Buy to let tax – a landlord surprise
Hundreds of thousands of buy to let landlords face additional tax as the implications of Chancellor George Osborne’s tax changes introduced during the Summer Budget become clear.
The Daily Telegraph reported that a crackdown on higher rate tax relief could dent profits from buy-to-let properties, creating a new buy to let tax.
On a property worth £100,000, a landlord in a higher tax bracket, with an 85pc loan-to-value mortgage and a mortgage interest rate of 5pc, would end up losing £100 a year. When the rate reaches 5.5pc, the burden on the landlord’s finances will jump again, triggering a loss of £440, and then to £780 when the rate reaches 6pc. Now this buy to let tax may seem like small change, but believe me, if you scale this up by property value and volume, then the changes become expensive. Some suggest that these changes will then force landlords to sell up, thereby starving the rental market of rental properties.
The buy to let tax increase will be phased in from 2017 over three years. This change was unexpected and the new regime is highly complex. Indeed, many investors remain unaware of the change or the extent to which it is likely to affect them.
The change mean that all higher-rate taxpayers who own buy-to-let properties on which there is a large mortgage will pay substantially more tax. It is also set to affect some current basic-rate taxpayers, as the change will push them into the higher-rate tax bracket.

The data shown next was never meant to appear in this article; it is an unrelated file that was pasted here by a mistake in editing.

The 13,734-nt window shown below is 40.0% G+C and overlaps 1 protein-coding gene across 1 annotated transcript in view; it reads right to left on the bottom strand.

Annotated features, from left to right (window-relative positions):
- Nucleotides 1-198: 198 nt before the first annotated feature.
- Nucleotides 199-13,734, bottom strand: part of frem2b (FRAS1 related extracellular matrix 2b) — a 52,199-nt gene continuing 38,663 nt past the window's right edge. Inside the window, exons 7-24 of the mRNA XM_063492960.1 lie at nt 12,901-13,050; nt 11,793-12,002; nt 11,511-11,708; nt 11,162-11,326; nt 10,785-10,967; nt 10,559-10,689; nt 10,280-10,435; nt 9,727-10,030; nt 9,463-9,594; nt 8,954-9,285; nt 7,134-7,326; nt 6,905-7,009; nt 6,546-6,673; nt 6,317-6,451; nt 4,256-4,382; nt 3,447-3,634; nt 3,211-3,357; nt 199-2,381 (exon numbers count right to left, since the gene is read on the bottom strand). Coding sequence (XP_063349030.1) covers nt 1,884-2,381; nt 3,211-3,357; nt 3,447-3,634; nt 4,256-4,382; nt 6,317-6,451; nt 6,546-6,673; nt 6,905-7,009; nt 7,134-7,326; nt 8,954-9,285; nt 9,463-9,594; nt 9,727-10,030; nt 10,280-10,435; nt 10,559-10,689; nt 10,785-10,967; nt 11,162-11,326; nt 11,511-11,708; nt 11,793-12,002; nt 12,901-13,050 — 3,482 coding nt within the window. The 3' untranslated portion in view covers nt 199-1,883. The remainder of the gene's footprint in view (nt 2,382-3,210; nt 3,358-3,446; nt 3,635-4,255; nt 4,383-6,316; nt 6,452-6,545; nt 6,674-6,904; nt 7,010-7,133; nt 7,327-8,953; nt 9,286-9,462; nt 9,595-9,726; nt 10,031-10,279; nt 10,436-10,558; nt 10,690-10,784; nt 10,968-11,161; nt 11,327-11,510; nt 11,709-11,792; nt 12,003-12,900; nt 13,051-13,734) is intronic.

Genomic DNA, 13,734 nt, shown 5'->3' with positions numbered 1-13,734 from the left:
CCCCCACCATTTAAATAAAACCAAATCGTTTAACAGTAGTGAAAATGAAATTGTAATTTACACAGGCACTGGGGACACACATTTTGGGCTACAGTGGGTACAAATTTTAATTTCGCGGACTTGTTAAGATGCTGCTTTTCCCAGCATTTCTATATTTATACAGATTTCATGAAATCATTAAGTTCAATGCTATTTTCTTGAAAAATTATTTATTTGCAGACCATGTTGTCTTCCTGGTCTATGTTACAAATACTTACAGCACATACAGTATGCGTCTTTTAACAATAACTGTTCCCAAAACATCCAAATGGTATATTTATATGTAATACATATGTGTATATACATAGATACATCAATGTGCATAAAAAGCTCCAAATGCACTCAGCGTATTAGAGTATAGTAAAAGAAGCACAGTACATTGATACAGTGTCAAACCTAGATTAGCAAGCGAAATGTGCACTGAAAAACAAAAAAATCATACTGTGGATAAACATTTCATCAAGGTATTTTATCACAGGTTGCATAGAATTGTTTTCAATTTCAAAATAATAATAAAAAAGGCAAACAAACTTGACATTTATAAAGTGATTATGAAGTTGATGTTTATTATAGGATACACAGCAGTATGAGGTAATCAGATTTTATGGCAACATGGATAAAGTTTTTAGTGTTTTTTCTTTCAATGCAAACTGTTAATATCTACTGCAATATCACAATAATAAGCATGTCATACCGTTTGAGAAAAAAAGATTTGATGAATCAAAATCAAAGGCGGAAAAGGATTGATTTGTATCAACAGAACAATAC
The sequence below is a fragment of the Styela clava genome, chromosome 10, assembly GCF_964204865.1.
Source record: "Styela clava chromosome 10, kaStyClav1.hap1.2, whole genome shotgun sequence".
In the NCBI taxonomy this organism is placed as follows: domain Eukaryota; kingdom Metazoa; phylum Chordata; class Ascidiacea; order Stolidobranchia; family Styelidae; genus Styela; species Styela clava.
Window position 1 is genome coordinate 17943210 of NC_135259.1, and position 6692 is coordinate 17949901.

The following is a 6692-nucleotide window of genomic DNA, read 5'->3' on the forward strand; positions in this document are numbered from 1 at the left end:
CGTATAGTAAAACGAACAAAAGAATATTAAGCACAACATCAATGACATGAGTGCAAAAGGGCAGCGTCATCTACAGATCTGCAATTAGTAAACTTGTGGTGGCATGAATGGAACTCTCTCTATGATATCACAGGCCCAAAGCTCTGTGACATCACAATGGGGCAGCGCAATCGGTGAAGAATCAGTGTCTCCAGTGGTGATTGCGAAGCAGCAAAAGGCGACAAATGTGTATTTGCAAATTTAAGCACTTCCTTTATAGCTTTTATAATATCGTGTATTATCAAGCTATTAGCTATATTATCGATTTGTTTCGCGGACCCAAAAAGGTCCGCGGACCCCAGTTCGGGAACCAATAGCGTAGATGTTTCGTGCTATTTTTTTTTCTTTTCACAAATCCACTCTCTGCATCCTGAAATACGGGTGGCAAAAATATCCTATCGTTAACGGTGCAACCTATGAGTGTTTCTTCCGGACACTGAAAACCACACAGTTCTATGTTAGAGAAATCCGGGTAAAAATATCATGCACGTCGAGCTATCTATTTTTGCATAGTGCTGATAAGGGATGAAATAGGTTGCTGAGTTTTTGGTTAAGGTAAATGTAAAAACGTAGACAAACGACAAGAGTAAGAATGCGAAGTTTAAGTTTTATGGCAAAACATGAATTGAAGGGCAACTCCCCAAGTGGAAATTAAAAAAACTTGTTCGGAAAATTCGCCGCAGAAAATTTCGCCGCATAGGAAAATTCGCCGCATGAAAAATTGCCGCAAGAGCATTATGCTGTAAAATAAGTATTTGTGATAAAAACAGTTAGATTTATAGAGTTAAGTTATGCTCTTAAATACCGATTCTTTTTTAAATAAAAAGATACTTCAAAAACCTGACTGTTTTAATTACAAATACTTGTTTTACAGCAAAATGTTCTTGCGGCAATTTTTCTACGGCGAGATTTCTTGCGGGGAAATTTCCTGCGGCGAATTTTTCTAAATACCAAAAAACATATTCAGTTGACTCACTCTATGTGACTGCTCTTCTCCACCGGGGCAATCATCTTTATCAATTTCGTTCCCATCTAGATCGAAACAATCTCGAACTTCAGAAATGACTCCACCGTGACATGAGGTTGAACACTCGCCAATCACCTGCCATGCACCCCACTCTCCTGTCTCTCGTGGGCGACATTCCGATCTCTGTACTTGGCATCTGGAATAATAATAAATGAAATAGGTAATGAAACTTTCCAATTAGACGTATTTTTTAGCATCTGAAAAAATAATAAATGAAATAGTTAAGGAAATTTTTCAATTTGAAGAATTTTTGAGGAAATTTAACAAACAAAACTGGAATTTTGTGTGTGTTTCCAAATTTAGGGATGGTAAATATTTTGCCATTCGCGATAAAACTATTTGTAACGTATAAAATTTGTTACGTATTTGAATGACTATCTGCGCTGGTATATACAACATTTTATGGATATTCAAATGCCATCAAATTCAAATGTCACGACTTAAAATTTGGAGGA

The main effects could be as follows:
- The actual tax paid on the investment will rise twofold or more.
- The tax rate payable will rise above 100%, meaning that more than all of the profit is paid in tax.
- There will be a degree of tax that pushes investors into loss, making the property investment financially unviable. Many buy-to-let landlords could subsequently increase rents dramatically or sell their property.
The worst hit?
It’s starting to look like those who will be worst hit by the buy to let tax are the middle class savers who have chosen to invest in buy-to-let. Their buy to let tax could erode all of their profits.
Landlords who don’t need mortgages are untouched because the point of the changes is the removal of the landlord’s ability to deduct the cost of their mortgage interest from their rental income when they calculate a profit on which to pay tax.
It is only those who have a mortgage who will feel the pinch of the new buy to let tax laws.
More than 14,000 have signed an online petition calling for the tax to be withdrawn.
As a business we are contacting all of our clients who have mortgaged property which they let, and we want to speak one-to-one with those worst affected. We have calculated that any higher-rate taxpayer landlord whose mortgage interest is 75pc or more of their rental income, net of other expenses, will see all of their returns wiped out by 2020.
So if you have mortgage costs above 75pc of rental income this will mean that the the buy to let tax changes will make your investment become loss-making.
For additional-rate (45pc) taxpayers we have calculated that the threshold at which their investment returns are wiped out by the buy to let tax is when mortgage costs reach 68pc of rental income
The investors worst affected by the buy to let tax changes are those who have bought recently with large mortgages. Low-yielding properties, such as those in London and other parts of the South East, where rents are comparatively low relative to property prices, will also be exposed. That is because rental income is likely to be lower relative to investors’ mortgage costs.
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